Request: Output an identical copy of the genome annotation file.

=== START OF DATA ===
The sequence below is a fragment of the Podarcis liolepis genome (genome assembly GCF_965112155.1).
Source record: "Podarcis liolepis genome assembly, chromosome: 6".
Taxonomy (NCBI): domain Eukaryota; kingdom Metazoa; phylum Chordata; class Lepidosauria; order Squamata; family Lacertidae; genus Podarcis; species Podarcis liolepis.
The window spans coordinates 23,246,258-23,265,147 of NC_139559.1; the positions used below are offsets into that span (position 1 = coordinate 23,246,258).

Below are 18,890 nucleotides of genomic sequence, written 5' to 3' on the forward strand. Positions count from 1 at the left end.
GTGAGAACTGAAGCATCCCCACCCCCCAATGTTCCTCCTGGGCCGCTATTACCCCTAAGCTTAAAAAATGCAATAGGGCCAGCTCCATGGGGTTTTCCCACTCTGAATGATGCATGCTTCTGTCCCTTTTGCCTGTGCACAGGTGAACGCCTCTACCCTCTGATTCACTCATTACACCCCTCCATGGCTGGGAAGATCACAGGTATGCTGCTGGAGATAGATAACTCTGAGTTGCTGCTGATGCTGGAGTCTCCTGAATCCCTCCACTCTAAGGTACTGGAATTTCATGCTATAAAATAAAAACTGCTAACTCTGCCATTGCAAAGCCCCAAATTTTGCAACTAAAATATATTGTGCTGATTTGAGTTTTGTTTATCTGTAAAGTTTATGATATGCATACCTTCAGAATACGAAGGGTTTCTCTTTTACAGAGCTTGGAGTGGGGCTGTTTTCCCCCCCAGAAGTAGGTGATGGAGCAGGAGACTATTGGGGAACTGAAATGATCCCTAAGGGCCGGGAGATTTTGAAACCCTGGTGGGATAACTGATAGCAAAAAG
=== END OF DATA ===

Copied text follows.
The sequence below is a fragment of the Podarcis liolepis genome (genome assembly GCF_965112155.1).
Source record: "Podarcis liolepis genome assembly, chromosome: 6".
Taxonomy (NCBI): domain Eukaryota; kingdom Metazoa; phylum Chordata; class Lepidosauria; order Squamata; family Lacertidae; genus Podarcis; species Podarcis liolepis.
The window spans coordinates 23,246,258-23,265,147 of NC_139559.1; the positions used below are offsets into that span (position 1 = coordinate 23,246,258).

Below are 18,890 nucleotides of genomic sequence, written 5' to 3' on the forward strand. Positions count from 1 at the left end.
GTGAGAACTGAAGCATCCCCACCCCCCAATGTTCCTCCTGGGCCGCTATTACCCCTAAGCTTAAAAAATGCAATAGGGCCAGCTCCATGGGGTTTTCCCACTCTGAATGATGCATGCTTCTGTCCCTTTTGCCTGTGCACAGGTGAACGCCTCTACCCTCTGATTCACTCATTACACCCCTCCATGGCTGGGAAGATCACAGGTATGCTGCTGGAGATAGATAACTCTGAGTTGCTGCTGATGCTGGAGTCTCCTGAATCCCTCCACTCTAAGGTACTGGAATTTCATGCTATAAAATAAAAACTGCTAACTCTGCCATTGCAAAGCCCCAAATTTTGCAACTAAAATATATTGTGCTGATTTGAGTTTTGTTTATCTGTAAAGTTTATGATATGCATACCTTCAGAATACGAAGGGTTTCTCTTTTACAGAGCTTGGAGTGGGGCTGTTTTCCCCCCCAGAAGTAGGTGATGGAGCAGGAGACTATTGGGGAACTGAAATGATCCCTAAGGGCCGGGAGATTTTGAAACCCTGGTGGGATAACTGATAGCAAAAAG